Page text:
Walmart wants to cut healthcare costs for customers

Walmart is exploring ways to reduce healthcare costs for its employees and customers, according to CNBC.

Insuring its 2.2 million workers is Walmart's second-largest expense on its profit and loss statement, behind wages, said Lori Flees, senior vice president and general merchandising manager for health and wellness at Sam's Club and lead principal for Store No. 8, Walmart's incubation arm, at the Manova Summit in Minneapolis.

Rising healthcare costs are also cutting into Walmart's business because customers are spending more of their income on medical care and medicine than on retail goods.

"So these are the things that drive us to be interested in healthcare: Our customers need help. Our associates need and want to be healthy. And it's good for our business," Ms. Flees said.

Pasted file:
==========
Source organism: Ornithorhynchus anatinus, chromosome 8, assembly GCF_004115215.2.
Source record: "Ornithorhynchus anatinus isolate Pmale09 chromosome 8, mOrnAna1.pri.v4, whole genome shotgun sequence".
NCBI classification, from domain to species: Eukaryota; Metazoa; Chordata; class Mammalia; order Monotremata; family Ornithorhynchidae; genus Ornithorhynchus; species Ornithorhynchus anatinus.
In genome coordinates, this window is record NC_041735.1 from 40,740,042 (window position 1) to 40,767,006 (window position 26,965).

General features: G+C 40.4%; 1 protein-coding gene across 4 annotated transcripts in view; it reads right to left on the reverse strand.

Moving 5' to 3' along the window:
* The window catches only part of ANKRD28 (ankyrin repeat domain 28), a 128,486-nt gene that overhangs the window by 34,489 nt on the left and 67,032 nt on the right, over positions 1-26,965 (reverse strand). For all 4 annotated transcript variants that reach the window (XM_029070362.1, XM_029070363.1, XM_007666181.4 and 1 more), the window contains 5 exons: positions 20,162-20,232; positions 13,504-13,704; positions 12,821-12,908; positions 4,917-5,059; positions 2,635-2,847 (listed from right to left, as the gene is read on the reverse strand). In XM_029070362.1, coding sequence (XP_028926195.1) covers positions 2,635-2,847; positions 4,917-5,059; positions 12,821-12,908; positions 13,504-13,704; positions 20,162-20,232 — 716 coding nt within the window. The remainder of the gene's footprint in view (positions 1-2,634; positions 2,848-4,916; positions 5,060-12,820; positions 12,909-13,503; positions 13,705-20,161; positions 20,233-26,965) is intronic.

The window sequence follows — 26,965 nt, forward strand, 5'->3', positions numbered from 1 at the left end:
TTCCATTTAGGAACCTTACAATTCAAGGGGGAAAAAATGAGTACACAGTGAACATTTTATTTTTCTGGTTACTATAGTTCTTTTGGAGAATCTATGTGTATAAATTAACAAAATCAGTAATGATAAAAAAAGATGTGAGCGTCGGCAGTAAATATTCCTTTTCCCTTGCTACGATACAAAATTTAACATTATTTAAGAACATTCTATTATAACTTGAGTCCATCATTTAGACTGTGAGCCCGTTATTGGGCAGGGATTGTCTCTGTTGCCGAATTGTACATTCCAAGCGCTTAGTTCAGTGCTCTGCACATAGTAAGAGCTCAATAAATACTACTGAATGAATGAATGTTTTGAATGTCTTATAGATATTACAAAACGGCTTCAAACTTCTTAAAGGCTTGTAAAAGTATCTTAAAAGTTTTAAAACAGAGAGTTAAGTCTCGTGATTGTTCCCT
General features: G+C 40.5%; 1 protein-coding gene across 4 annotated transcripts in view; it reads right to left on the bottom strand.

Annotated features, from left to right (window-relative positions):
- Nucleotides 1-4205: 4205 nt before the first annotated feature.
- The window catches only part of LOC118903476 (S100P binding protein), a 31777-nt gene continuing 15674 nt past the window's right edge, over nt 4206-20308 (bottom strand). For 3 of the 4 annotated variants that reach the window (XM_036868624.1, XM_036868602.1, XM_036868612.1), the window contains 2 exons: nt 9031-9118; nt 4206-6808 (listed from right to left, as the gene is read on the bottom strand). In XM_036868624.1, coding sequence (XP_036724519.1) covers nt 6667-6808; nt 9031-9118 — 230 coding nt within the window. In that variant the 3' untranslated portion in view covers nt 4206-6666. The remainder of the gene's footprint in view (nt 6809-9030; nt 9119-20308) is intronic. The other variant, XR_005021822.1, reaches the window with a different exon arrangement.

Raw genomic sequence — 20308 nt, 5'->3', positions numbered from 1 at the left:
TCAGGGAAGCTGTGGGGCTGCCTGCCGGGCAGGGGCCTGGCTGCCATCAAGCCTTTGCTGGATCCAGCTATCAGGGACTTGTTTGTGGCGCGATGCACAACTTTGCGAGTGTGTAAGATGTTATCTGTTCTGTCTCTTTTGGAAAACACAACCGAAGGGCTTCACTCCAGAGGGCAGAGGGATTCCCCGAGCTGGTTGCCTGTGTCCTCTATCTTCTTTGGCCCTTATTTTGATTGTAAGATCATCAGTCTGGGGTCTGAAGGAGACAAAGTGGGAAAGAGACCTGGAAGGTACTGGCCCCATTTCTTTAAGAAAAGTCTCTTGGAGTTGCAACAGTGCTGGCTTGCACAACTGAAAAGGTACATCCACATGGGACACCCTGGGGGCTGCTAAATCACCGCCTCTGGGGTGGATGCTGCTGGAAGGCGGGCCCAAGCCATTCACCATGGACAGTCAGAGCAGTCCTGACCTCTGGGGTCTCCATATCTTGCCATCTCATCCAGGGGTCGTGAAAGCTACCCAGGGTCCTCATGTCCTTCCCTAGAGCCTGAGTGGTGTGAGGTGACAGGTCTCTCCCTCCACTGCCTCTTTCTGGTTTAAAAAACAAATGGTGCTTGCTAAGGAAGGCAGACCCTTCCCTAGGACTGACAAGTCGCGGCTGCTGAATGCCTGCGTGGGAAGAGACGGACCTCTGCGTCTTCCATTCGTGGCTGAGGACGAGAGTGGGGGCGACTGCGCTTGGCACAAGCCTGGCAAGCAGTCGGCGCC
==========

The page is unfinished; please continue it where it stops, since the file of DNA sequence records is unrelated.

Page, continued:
She said partnerships are "an essential part" of Walmart's strategy to lower healthcare costs.

"If you take the expertise that lies in the industry and you combine it with Walmart's footprint, it really is an opportunity to have a positive impact at scale," she said.

Walmart has already partnered with health plans to encourage customers to buy healthier foods at Walmart. The retailer also operates 19 health clinics, hosts health screening events and offers pharmacies and vision centers. In addition, Walmart has entered into direct contracts with healthcare providers, including Cleveland Clinic and Rochester, Minn.-based Mayo Clinic, to help drive down healthcare costs and improve the quality of care employees receive for some conditions and procedures, according to CNBC.

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